Once the desired pH is achieved, the pH of the supernatant fraction is maintained for a period of time. As used herein, the term “maintained,” in the context of this step, refers to the active or passive maintenance of the pH of the supernatant fraction at substantially the same level over a period of time. The supernatant can be maintained at this point for any desired period of time, and can be stored for later use. The period of time can be any suitable period of time, and the specific period of time chosen will depend on several considerations, including the immediacy of the need for the albumin preparation. The period of time can be as brief as 1 second or less and as long as several days or more. According to a particular embodiment, a period of time lasting between about 30 and about 90 minutes is appropriate for this step. Advantageously, the supernatant is maintained for a period of time of about 60 minutes. This step can be conducted at room temperature, and can be done with agitation if desired. Also, during this step, the pH of the supernatant can be monitored and adjusted, if necessary, to maintain the pH at the level achieved in the prior step.

If desired, the pH of the supernatant fraction is adjusted to a level that is suitable for the intended use of the resultant albumin preparation. For albumin preparations that will be used in assays for determining analytes in body fluids, a pH that is substantially similar to the particular body fluid is suitable. The inventors have determined that a use pH of between about 7.0 and about 8.0 is suitable for most intended uses, and that any suitable substance for increasing the pH of a solution can be used in this adjustment step. The inventors have determined that both TRIS ((Hydroxymethyl) Aminomethane, available from Sigma) and NaHEPES (N-2-Hydroxyethylpiperazine-N′-2-ethanesulfonic Acid, monosodium salt, available from Research Organics) are suitable for this purpose. Also, the inventors have determined that a pH of about 7.2 is particularly advantageous for processes using BSA.

Once the desired use pH is achieved, the albumin preparation is suitable for use. If desired, the albumin preparation can be exposed to a suitable filtration medium. For this optional step, a 0.2 micron sterile filter has been determined to be suitable in methods using BSA.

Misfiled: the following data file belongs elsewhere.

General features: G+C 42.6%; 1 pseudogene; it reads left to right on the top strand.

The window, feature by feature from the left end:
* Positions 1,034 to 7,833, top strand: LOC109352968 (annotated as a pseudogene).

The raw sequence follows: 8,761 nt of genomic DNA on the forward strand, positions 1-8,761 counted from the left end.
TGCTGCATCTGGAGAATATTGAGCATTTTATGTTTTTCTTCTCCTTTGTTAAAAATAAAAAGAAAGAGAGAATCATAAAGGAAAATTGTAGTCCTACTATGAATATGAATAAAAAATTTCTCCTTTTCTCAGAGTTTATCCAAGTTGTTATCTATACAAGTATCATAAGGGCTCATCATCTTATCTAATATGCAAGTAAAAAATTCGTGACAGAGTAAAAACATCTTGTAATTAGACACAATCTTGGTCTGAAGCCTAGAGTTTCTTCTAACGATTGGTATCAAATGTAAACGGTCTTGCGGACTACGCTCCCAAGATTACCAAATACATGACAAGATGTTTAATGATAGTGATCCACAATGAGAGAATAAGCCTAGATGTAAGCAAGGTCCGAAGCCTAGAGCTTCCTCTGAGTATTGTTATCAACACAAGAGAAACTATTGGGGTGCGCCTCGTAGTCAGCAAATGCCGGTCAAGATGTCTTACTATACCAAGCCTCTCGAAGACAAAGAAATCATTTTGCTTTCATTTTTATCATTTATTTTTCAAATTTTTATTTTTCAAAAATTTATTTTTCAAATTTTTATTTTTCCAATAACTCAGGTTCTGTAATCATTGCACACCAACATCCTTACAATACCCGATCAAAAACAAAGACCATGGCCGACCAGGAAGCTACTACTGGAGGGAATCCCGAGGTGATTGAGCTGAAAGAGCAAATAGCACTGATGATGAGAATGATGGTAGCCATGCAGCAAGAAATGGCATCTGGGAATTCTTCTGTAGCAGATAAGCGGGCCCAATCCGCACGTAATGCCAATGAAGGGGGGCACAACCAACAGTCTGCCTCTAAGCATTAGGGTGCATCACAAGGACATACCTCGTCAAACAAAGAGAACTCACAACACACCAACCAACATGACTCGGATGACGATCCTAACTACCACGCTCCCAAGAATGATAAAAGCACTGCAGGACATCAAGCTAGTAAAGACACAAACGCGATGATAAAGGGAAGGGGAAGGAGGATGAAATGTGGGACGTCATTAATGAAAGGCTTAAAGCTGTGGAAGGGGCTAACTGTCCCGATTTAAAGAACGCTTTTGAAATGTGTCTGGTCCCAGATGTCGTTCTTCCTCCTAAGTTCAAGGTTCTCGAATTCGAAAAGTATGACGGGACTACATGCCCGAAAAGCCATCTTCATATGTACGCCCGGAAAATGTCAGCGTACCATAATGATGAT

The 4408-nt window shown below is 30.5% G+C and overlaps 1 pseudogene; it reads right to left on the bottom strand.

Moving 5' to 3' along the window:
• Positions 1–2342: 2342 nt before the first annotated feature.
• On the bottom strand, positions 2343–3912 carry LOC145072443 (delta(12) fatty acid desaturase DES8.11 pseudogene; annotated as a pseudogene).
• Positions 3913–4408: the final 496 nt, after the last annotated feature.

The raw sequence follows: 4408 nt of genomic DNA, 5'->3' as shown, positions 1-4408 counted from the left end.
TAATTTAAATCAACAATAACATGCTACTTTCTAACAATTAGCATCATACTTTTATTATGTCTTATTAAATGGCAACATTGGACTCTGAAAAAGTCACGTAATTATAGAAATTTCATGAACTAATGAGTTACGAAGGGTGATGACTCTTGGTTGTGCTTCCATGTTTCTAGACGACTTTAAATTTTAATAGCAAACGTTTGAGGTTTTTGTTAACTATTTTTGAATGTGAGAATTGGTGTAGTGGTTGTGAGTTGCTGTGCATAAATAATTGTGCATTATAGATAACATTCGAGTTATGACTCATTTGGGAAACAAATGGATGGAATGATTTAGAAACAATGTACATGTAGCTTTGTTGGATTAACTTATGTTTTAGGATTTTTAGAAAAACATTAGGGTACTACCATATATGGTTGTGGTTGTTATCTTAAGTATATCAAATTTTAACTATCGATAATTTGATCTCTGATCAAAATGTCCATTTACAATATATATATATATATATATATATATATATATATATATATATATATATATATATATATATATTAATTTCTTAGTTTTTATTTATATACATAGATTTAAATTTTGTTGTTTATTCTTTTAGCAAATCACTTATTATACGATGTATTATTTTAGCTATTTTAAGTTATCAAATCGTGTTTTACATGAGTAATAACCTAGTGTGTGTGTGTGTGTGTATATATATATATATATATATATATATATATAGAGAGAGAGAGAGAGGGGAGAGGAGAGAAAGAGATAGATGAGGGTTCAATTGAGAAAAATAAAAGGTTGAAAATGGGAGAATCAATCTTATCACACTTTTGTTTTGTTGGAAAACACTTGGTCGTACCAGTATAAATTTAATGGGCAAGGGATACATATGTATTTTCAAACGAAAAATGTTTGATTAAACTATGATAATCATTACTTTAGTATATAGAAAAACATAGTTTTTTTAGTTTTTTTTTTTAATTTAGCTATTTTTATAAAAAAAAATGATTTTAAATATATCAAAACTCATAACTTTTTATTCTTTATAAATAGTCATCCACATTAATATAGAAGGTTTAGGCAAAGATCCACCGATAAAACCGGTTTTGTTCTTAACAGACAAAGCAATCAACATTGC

Example 1 describes a specific process for removing endogenous Vitamin B12 and folate from an albumin preparation that comprises BSA.

The invention includes albumin preparations produced by the processes according to the invention. The albumin preparations according to the invention have desirable characteristics that make the preparations particularly well-suited for use as reference controls in assays for determining Vitamin B12 and folate in a test sample. Specifically, the albumin preparations give low level responses in Vitamin B12 and folate assays, confirming that the preparations have extremely low concentrations of these analytes.

The albumin preparations of the invention can be evaluated for levels of both Vitamin B12 and folate using any suitable assay for determining these analytes in a sample. One suitable assay technique for evaluating albumin preparations according to the invention for levels of Vitamin B12 and folate is LOCI. This assay measures chemiluminescence generated by a photochemically activatable chemiluminescent compound (PACC) in response to singlet oxygen or another activator. The chemiluminescence generated in a LOCI is directly proportional to the amount of the analyte of interest in a sample because the activator is released from a photosensitive dye that is associated with the analyte through specific binding. LOCI analyses can be conducted in sandwich and competitive immunoassay formats and advantageously include appropriate binding reagents associated with beads. Example 2 describes a general LOCI procedure that is suitable for evaluation of serum albumin preparations according to the invention.

The invention also provides kits useful for determining an analyte in a sample suspected of containing the analyte. The kits according to the invention are useful in the determination of Vitamin B12 and/or folate in a test sample, such as a human or animal test sample. Kits according to the invention comprise at least one albumin preparation having extremely low concentrations of Vitamin B12 and folate. The albumin preparation can be produced by the processes of the invention. The kits according to the invention can include additional optional components, such as one or more albumin preparations containing a predetermined concentration of Vitamin B12 that is greater than that of the albumin preparation having an extremely low concentration of Vitamin B12, one or more albumin preparations containing a predetermined concentration of folate that is greater than that of the albumin preparation having an extremely low concentration of folate, one or more PACCs, and one or more photosensitive dyes.